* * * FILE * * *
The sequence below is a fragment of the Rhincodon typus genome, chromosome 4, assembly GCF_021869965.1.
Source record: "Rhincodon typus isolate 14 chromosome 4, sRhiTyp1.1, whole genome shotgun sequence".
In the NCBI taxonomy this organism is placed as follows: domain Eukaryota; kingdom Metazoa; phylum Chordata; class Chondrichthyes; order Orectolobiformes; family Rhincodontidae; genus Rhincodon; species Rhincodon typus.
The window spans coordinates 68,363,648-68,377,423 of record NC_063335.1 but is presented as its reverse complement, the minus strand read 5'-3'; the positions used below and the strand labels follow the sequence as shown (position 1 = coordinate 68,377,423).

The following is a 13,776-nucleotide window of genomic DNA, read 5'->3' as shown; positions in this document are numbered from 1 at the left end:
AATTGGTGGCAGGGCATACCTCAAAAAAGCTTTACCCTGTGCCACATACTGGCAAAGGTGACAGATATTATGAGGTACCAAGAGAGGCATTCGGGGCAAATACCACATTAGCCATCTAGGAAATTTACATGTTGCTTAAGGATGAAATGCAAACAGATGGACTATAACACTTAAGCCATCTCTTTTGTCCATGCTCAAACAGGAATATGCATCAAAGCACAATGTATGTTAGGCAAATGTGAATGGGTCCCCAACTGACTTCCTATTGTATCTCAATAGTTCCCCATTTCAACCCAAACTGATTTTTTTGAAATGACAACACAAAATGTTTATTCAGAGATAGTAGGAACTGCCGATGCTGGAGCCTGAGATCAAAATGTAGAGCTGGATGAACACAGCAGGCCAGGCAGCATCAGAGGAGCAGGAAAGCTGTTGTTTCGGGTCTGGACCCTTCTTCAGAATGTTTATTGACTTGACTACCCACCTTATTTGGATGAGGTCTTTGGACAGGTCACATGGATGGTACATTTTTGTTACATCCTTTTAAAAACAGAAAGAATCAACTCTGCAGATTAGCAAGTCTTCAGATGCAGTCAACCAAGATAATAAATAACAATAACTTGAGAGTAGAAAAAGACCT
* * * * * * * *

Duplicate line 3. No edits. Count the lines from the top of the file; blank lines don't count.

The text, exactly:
In the NCBI taxonomy this organism is placed as follows: domain Eukaryota; kingdom Metazoa; phylum Chordata; class Chondrichthyes; order Orectolobiformes; family Rhincodontidae; genus Rhincodon; species Rhincodon typus.